The Trinamool Congress’s move to abstain from the vice-presidential poll shows the party in poor light. The TMC has offered two reasons in its own defence — that it could not go with the NDA’s choice, Jagdeep Dhankhar, who, as West Bengal Governor, has had running battles with the TMC government in the state. And, that it was unwilling to support the Opposition’s candidate, senior Congress leader Margaret Alva, because it “had not been consulted” before the announcement of her candidature — TMC’s Rajya Sabha parliamentary party leader Derek O’Brien has said his party needed to give “a message to the Grand Old Party that they cannot take large opposition parties like the TMC for granted”. While the first reason is understandable given the Mamata Banerjee government’s confrontational relationship with Governor Dhankhar, the second makes the TMC look petulant and churlish. Point-scoring vis a vis a Congress that is in great decline in most states, including in West Bengal, is certainly not compelling enough to justify the boycott of an election to a key constitutional office, especially by a party that aspires to grow beyond the state that it rules to play a larger national role.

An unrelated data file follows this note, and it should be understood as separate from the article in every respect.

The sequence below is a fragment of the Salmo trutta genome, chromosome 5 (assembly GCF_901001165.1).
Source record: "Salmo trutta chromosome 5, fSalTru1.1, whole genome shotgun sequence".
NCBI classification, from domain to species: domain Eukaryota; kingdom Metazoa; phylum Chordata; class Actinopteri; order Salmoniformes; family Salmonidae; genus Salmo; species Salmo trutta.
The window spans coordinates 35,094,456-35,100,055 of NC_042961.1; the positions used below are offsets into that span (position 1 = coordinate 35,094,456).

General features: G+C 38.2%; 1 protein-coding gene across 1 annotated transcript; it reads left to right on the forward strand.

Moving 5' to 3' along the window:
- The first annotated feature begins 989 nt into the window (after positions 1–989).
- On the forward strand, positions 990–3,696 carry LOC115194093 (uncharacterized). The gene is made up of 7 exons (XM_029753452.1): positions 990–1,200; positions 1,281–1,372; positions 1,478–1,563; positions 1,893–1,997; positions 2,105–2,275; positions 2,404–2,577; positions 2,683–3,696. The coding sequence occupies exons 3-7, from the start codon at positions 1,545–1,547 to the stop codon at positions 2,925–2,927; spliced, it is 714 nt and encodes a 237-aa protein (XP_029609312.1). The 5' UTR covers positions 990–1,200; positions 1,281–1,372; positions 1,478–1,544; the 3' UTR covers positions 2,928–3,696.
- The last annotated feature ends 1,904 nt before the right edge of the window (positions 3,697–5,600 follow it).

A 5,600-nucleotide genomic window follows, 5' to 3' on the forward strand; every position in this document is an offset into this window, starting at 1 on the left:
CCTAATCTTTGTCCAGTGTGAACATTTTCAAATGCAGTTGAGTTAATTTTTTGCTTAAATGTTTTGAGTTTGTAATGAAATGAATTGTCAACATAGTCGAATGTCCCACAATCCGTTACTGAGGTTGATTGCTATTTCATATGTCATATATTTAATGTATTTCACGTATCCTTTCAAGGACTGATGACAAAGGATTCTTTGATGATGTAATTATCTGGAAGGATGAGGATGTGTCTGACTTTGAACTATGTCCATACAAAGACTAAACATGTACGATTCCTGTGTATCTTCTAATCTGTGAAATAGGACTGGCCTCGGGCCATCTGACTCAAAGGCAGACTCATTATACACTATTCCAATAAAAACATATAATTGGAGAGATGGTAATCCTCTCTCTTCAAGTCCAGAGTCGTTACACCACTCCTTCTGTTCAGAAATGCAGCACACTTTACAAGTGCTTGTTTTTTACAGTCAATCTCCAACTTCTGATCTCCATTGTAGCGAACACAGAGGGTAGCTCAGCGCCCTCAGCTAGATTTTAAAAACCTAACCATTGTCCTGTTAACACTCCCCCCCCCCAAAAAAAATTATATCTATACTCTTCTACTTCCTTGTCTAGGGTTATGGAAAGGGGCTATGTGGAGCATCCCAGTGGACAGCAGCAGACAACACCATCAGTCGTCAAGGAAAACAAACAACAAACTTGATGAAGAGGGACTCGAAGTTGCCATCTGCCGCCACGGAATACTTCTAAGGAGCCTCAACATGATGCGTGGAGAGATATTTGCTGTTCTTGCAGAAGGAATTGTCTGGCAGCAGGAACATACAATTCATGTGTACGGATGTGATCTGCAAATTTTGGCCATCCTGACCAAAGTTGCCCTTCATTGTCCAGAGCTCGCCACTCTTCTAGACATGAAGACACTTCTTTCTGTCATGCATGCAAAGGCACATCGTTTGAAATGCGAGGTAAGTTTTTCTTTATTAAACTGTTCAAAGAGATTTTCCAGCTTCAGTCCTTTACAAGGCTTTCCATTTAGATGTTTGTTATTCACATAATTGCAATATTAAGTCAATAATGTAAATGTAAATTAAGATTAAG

The Vice President of India presides over the Rajya Sabha, which is the House where the Opposition, heavily outnumbered by the ruling BJP in Lok Sabha, still has a significant presence and voice, to express its views and demand accountability. The TMC has 220 MLAs, 22 MPs in the Lok Sabha and 13 Rajya Sabha MPs from West Bengal. The party’s abstention from the V-P election would mean that its legislators would have no say in the election of the chairman of the Upper House. This amounts to abdicating space in an important and consequential process, at a time when parties of the Opposition, singly and together, must already contend with a fast shrinking foothold inside Parliament and outside it. Participation in an election, even if it is on the losing side, is in itself a political statement — the Opposition fielded Yashwant Sinha in the presidential election knowing fully well that the numbers favoured the NDA nominee, Droupadi Murmu. Similarly, Alva stands little chance of defeating Dhankhar. And yet, both contests matter, both will send signals that go beyond victory and defeat.
The TMC’s fractious relationship with the Congress stems from its national ambitions — an offshoot of the Congress, it seems to be positioning itself to claim the space, or pieces of it, that the Congress is vacating. However, the TMC must know that it needs to back its ambition with maturity in tactic and strategy. Its stance on the V-P election is a self-goal.